Many of us have heard of OSTEOpenia. This is the decrease in bone mineral density and is usually associated with aging. The word is derived from the words “osteo” meaning bone and “penia” which means lack of or deficiency. Less people have probably heard of SARCOpenia which is defined as a progressive loss of skeletal muscle mass and strength. Of course the word “sarco” means muscle. Both sarcopenia and osteopenia come with the risk of adverse outcomes such as physical disability, poor quality of life, and high mortality 1.
Even less people have heard of the combination of these two conditions which is called OSTEOSARCOpenia. This is when an individual suffers from both low bone mineral density and decreased skeletal muscle mass.
When looking at osteopenia and sarcopenia on their own we see some scary statistics. 13% of men and 43% of women after the age of 70 have osteoporosis 2. It is estimated that 6.4% of men and 9.3% of women have sarcopenia and up to 50% of muscle mass is lost by the age of 80. That is an astounding amount of muscle loss! People with both conditions together are likely to experience a higher prevalence of disabilities, falls, and fractures.
So what is the reason for this decrease in bone and muscle as we age?
Well firstly, there are diseases and disorders that can accelerate this loss. Some include kidney disease, menopause, low vitamin D, calcium, and testosterone (especially in men). These causes should be investigated by an individual’s primary health care provider by performing blood work. If deficiencies are noted then certain medications or supplements can be used to slow this progression.
However, a more common and much more preventable reason is likely the main culprit of this condition. That is physical inactivity and poor nutrition. The reason is that bone, muscle, and other tissues like tendons and ligaments need weight bearing activity to avoid atrophy and gain volume and strength. Additionally, adequate amounts of protein and calories are needed not only to gain muscle and bone but also avoid a decrease as we age.
Individuals with higher bone and muscle mass have been shown to stay independent and active longer than individuals that have less than average bone and muscle mass. A study done AT UCLA in 2014 concluded that the more muscle mass an individual has the less likely they are to die prematurely. Researchers concluded that not only should clinicians be measuring muscle mass of individuals routinely but an emphasis should be on maximizing and maintaining muscle mass 3.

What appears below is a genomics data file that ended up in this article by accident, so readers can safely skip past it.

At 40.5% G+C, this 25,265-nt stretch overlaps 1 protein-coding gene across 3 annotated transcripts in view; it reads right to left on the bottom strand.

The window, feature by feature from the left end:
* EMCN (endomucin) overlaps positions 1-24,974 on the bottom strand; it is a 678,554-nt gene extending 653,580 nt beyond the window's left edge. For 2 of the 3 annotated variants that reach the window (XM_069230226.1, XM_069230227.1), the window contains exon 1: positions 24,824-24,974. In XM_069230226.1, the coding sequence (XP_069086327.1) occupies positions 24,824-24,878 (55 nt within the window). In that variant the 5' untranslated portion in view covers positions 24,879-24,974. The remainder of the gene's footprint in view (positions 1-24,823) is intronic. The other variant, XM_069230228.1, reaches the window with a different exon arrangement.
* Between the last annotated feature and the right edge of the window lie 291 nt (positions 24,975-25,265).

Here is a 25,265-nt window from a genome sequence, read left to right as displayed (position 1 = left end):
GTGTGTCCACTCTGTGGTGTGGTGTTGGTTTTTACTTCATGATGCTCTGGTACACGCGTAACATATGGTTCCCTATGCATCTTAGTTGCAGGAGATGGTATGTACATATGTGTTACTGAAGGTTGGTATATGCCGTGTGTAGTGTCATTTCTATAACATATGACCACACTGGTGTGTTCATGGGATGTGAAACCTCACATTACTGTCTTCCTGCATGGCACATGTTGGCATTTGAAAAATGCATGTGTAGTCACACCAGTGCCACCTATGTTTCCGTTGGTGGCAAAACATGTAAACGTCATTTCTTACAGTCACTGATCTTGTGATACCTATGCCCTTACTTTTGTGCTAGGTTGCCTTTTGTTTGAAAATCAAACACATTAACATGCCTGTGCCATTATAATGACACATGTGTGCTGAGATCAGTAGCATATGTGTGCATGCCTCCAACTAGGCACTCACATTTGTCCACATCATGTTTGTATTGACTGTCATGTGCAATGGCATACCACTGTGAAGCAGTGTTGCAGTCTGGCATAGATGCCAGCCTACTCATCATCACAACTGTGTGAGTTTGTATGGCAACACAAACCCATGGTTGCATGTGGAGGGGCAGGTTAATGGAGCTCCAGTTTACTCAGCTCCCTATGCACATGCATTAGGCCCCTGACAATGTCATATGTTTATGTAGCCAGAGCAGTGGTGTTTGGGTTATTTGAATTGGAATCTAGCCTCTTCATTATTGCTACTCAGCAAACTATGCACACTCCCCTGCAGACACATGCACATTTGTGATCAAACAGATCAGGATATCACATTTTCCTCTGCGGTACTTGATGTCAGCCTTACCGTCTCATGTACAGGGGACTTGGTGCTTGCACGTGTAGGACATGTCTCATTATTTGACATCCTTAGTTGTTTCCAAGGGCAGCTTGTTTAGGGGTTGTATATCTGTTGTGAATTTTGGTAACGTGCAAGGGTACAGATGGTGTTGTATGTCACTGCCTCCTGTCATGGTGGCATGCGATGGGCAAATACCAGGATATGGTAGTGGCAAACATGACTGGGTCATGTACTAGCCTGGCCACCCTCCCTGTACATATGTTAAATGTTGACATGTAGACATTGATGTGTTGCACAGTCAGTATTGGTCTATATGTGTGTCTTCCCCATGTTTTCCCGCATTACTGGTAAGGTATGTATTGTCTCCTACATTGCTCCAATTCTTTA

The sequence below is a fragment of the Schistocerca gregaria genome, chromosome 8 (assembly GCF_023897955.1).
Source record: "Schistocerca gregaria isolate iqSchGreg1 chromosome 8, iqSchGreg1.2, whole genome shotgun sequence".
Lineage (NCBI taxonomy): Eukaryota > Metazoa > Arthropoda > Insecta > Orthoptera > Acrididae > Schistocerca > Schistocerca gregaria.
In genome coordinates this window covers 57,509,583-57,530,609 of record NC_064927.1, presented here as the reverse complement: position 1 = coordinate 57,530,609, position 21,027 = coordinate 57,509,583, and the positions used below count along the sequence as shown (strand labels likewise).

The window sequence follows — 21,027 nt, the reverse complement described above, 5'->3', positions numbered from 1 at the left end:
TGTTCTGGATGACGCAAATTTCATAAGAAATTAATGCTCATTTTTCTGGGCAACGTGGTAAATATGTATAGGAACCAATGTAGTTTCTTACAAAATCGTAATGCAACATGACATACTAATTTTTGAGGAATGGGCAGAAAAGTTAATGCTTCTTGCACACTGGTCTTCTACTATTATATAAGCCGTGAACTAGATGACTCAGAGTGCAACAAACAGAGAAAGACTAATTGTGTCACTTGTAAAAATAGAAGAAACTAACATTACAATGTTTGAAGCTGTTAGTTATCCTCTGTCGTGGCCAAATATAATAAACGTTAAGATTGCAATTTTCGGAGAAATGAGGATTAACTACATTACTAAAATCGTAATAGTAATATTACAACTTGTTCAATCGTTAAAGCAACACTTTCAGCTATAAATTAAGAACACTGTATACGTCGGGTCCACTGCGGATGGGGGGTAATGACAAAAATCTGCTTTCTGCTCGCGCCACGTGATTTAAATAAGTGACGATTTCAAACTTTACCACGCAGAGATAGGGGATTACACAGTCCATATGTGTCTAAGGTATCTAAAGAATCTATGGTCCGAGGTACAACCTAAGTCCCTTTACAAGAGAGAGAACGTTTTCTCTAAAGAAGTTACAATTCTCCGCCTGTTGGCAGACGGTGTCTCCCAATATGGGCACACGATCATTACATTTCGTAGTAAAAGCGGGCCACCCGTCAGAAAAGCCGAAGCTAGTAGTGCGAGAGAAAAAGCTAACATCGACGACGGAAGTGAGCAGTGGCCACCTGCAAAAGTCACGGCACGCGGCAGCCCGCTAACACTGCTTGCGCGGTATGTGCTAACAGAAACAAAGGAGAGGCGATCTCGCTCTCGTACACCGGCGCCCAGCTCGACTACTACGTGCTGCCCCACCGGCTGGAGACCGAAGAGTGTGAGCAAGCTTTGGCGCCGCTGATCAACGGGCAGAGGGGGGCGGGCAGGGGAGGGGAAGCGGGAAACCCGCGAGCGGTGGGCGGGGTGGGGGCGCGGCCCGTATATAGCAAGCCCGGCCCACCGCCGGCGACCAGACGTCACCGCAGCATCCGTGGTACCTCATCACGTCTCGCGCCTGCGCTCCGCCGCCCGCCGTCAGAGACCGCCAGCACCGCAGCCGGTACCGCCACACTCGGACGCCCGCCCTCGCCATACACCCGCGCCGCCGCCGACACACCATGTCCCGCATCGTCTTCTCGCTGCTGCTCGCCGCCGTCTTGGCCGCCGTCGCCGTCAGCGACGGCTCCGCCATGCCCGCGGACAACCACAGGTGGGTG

Here are some ways you can avoid this muscle and bone loss as you age.
1. Participate in a healthy lifestyle: Avoid things like smoking and alcohol which have a negative effect on our bones
2. Physical activity: resistance and balance training at least 2 x for 30 minutes. Weight bearing exercise gives us the proper stimulus to maintain and even build stronger muscles and bones
3. Increase protein intake: our muscles are made of amino acids which are found in protein. Many older adults find it difficult to consume protein but it is vital to maintain muscle. In addition to dietary protein, high quality protein supplementation up to 2g kg/day* combined with exercise improves muscle and strength
4. Talk to your Doctor about supplementation: Your doctor might notice you are deficient in some common vitamins and minerals which help build strong bones. He/She might recommend supplementing with Vitamin D or calcium
5. Have your annual physical: At your physical make sure your doctor is recording your weight, height, and body mass index. If you notice a large drop from year to year further investigation should be required.
Don't let these scary statistics make you feel that we are all doomed as we age! Unlike a lot of other conditions osteosarcopenia can be prevented and treated with simple lifestyle changes. The best thing you can do whether you are old or young is to get moving. Young people, especially those in early adulthood can began building strong bones and muscles which will give you a large reserve and make working out in future years much easier.
1. Hirschfeld H, Kinsella R, Duque G. Osteosarcopenia: where bone, muscle, and fat collide. Osteoporosis International: A Journal Established As Result Of Cooperation Between The European Foundation For Osteoporosis And The National Osteoporosis Foundation Of The USA [serial on the Internet]. (2017, Oct), [cited February 8, 2018]; 28(10): 2781-2790. Available from: MEDLINE with Full Text.
2. Hassan E, Duque G. Osteosarcopenia: A new geriatric syndrome. Australian Family Physician [serial on the Internet]. (2017, Nov), [cited February 8, 2018]; 46(11): 849-853. Available from: CINAHL Plus with Full Text
3. Preethi Srikanthan, Arun S. Karlamangla. Muscle Mass Index as a Predictor of Longevity in Older-Adults. The American Journal of Medicine, 2014; DOI: 10.1016/j.amjmed.2014.02.007